Brocade Announces Network Subscription And VDX Switches At VMworld

Brocade’s Network Subscription, new switches and Network Advisor enhancements are all aimed at establishing Brocade as a data and storage player in cloud infrastructure. Network Subscription brings flexible, on-demand costs to networking—as flexible as installing hardware can be—where enterprises only pay for the ports they need when they need them. The new VDX switches offer more options for Brocade's Virtual Cluster Switching (VCS), while Network Advisor catches up with compe

Mike Fratto

August 30, 2011

4 Min Read
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Brocade’s Network Subscription, new switches and Network Advisor enhancements are all aimed at establishing Brocade as a data and storage player in cloud infrastructure. Network Subscription brings flexible, on-demand costs to networking—as flexible as installing hardware can be--where enterprises only pay for the ports they need when they need them. The new VDX switches offer more options for Brocades Virtual Cluster Switching (VCS), while Network Advisor catches up with competitor’s offerings by enhancing integration with VMware’s vSphere. Network Subscription is the big news.

Brocade’s Network Subscription is a lease-style model for acquiring networking equipment. The problem, in Brocade’s point of view, is that the traditional IT purchasing pattern, whether via capital expenditure or leasing, is a stair-step approach of over-buying capacity to handle growth until demand overruns reduce productivity and IT purchases more capacity. More accurately, IT acquires equipment before it's needed, but in fixed increments. With Brocade’s Network Subscription, the capacity can be acquired earlier, but organizations only pay for what they use when they use it.

"Network subscription is a relatively new networking trend—percolating in a few other areas like WAN opt-- that is enabling vendors to align their business model with their customers' IT shops," said Forrester Research Senior Analyst Andre Kindness. "Because Brocade’s subscription lets businesses' infrastructure dynamically scale or contract with their customers' business cycles. The program is not about technology but the realities of what the business expects from their partners. This is a common trend outside of IT where products and services are billed by pay as you go."

The program involves Brocade working with the customer to design and ship a network that will meet current and future needs. Then, as the customer's demand grows, it can can turn on or off more ports. Overall, Brocade estimates a 15% to 20% premium when using Network Subscription compared with purchasing similar equipment. In an example using Brocade MLXe and VDX switches for a total of 832 10 Gbyte Ethernet ports and three years of Brocade’s Essential Support with next-day delivery, the purchase cost would be $1.4 million dollars, or $46.74 per port. Brocade’s Network Subscription for the same number of ports and Essential Support would be $1,687,495, or $56.34 per port.Network Subscription costs roughly 17% more over three years. Considering that the percentage cost of network equipment compared with the overall IT budget is typically somewhere in the single digits, the difference is a rounding error. However, for companies that want to couple IT spend with revenue—organizations that have a large difference between low demand and high demand, start-ups, government agencies or cloud service providers, for example--Network Subscription looks like a viable alternative.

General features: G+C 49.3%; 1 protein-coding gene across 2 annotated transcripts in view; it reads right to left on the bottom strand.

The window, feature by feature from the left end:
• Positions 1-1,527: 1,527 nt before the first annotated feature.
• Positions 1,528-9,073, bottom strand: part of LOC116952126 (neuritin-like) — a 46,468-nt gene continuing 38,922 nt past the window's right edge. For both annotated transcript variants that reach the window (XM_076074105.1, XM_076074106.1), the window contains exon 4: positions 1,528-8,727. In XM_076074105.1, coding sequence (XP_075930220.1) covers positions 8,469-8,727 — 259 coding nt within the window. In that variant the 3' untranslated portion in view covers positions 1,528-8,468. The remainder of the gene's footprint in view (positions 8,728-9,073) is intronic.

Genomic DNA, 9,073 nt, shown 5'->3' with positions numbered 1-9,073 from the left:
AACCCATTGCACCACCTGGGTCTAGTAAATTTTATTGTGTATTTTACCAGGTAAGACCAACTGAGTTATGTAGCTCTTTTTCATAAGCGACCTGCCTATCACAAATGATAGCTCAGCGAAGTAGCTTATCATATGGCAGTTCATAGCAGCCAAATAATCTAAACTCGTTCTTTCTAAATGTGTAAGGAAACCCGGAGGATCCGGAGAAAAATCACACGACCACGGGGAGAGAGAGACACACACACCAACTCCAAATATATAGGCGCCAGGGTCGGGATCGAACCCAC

Brocade is also enhancing its VCS fabric by doubling the number of VDX switches from 12 to 24, and is announcing two new products: the VDX 6710, which is a 48 1Gbit switch port with six 10 Gbit uplinks packed into a 1U switch, and the 6710, which is priced at $9,500 and is an Ethernet-only switch—no Fibre Channel over Ethernet support is planned because the downlinks are all 1 Gbit. The sole purpose is to help customers that are transitioning from multiple 1 Gbit server ports to 10 Gbit server ports, but that want the 1 Gbit servers to still participate in the VCS fabric. The VDX 6730 is a 10 Gbit Ethernet and Fiber Channel over Ethernet fixed configuration switch that also has 8 Gbit Fibre Channel ports. The 1U fixed configuration switch, priced at $10,720, includes 24 1/10 Gbit SFP+ Ethernet ports and eight 8 Gbps Fibre Channel ports. The 2U model, which is priced at $26,800, includes 60 1/10 Gbps Ethernet ports and 16 8 Gbps Fibre Channel ports. An additional Fiber Channel over Ethernet license is needed to enable the Fibre Channel ports and includes the optics.

The VDX 6730 helps companies transition from Fibre Channel to Fibre Channel over Ethernet by splitting out Fibre Channel and Ethernet at the top of the rack, which fits in some data center designs better. Unfortunately, VCS is an add-on license for both the VDX 6710 and VDX 6730. The VCS license should be included as part of the VCS product family.

Brocade has also enhanced its Network Advisor management software, primarily with better VMware integration and monitoring. In previous versions of Network Advisor, someone had to manually associate a port profile—a set of port specific configurations like QoS marking/enforcement and VLAN assignment—with a VM from vSphere and Network Advisor. The new version discovers VMs and their associated port profiles automatically, so that once a port profile is assigned to a VM within vSphere, Network Advisor learns it automatically. Port profile discovery is a catch-up feature found in most network equipment integration. Brocade also enhances monitoring with Layer 2 multipath sFlowsupport so that administrators can monitor and correlate all network traffic between two hosts.

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About the Author(s)

Mike Fratto

Former Network Computing Editor

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